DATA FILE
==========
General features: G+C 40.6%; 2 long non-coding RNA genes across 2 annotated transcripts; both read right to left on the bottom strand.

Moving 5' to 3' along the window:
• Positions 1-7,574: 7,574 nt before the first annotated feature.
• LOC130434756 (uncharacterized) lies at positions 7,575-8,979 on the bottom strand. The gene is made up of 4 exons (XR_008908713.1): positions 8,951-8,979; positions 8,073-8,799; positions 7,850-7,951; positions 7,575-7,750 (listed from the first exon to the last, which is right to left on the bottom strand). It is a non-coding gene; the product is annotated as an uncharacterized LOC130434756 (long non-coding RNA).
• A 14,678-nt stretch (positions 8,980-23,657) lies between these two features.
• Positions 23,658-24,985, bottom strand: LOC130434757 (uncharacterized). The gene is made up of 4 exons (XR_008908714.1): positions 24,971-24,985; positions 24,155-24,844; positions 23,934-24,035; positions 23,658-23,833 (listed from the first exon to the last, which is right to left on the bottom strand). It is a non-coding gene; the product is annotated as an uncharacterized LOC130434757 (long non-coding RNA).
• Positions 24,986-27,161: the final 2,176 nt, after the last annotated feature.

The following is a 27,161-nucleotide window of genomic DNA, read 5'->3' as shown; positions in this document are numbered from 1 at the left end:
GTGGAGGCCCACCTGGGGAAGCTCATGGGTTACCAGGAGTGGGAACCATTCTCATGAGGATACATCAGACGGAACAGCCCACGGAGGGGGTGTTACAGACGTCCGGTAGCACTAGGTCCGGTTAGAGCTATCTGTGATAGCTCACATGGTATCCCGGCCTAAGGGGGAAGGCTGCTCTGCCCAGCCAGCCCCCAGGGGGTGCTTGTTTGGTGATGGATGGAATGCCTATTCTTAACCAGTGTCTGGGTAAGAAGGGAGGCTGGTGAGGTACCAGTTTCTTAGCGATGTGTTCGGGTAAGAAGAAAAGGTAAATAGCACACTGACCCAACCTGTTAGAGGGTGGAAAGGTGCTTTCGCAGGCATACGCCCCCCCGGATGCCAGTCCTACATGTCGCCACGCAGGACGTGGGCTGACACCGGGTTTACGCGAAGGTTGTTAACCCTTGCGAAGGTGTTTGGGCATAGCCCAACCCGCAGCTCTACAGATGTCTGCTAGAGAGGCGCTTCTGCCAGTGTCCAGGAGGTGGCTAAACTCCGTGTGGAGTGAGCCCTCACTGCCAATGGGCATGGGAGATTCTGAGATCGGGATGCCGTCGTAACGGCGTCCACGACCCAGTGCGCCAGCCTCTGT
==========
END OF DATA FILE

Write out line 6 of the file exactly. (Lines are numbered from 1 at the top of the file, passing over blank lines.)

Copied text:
• Positions 23,658-24,985, bottom strand: LOC130434757 (uncharacterized). The gene is made up of 4 exons (XR_008908714.1): positions 24,971-24,985; positions 24,155-24,844; positions 23,934-24,035; positions 23,658-23,833 (listed from the first exon to the last, which is right to left on the bottom strand). It is a non-coding gene; the product is annotated as an uncharacterized LOC130434757 (long non-coding RNA).